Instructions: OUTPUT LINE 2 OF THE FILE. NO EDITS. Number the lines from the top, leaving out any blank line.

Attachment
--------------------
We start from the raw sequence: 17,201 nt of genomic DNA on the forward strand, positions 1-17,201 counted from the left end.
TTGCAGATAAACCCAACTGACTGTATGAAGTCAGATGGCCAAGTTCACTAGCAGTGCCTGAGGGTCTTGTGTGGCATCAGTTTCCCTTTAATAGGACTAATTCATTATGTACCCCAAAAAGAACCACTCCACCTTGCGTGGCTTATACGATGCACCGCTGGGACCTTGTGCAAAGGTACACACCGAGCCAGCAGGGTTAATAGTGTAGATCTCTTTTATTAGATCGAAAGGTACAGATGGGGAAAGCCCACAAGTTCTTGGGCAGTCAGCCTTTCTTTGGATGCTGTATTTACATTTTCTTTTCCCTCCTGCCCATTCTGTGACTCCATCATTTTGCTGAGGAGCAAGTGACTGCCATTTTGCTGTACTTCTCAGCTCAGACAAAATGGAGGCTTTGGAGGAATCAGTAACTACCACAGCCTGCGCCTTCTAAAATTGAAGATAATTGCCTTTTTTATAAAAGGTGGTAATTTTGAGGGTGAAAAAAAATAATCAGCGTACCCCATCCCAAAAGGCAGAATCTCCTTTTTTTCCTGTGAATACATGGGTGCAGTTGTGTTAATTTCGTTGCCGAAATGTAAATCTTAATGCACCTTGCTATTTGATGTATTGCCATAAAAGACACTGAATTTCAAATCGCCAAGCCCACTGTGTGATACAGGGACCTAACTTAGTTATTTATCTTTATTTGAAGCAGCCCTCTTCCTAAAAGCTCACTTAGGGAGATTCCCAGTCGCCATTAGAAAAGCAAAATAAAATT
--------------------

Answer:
TTGCAGATAAACCCAACTGACTGTATGAAGTCAGATGGCCAAGTTCACTAGCAGTGCCTGAGGGTCTTGTGTGGCATCAGTTTCCCTTTAATAGGACTAATTCATTATGTACCCCAAAAAGAACCACTCCACCTTGCGTGGCTTATACGATGCACCGCTGGGACCTTGTGCAAAGGTACACACCGAGCCAGCAGGGTTAATAGTGTAGATCTCTTTTATTAGATCGAAAGGTACAGATGGGGAAAGCCCACAAGTTCTTGGGCAGTCAGCCTTTCTTTGGATGCTGTATTTACATTTTCTTTTCCCTCCTGCCCATTCTGTGACTCCATCATTTTGCTGAGGAGCAAGTGACTGCCATTTTGCTGTACTTCTCAGCTCAGACAAAATGGAGGCTTTGGAGGAATCAGTAACTACCACAGCCTGCGCCTTCTAAAATTGAAGATAATTGCCTTTTTTATAAAAGGTGGTAATTTTGAGGGTGAAAAAAAATAATCAGCGTACCCCATCCCAAAAGGCAGAATCTCCTTTTTTTCCTGTGAATACATGGGTGCAGTTGTGTTAATTTCGTTGCCGAAATGTAAATCTTAATGCACCTTGCTATTTGATGTATTGCCATAAAAGACACTGAATTTCAAATCGCCAAGCCCACTGTGTGATACAGGGACCTAACTTAGTTATTTATCTTTATTTGAAGCAGCCCTCTTCCTAAAAGCTCACTTAGGGAGATTCCCAGTCGCCATTAGAAAAGCAAAATAAAATT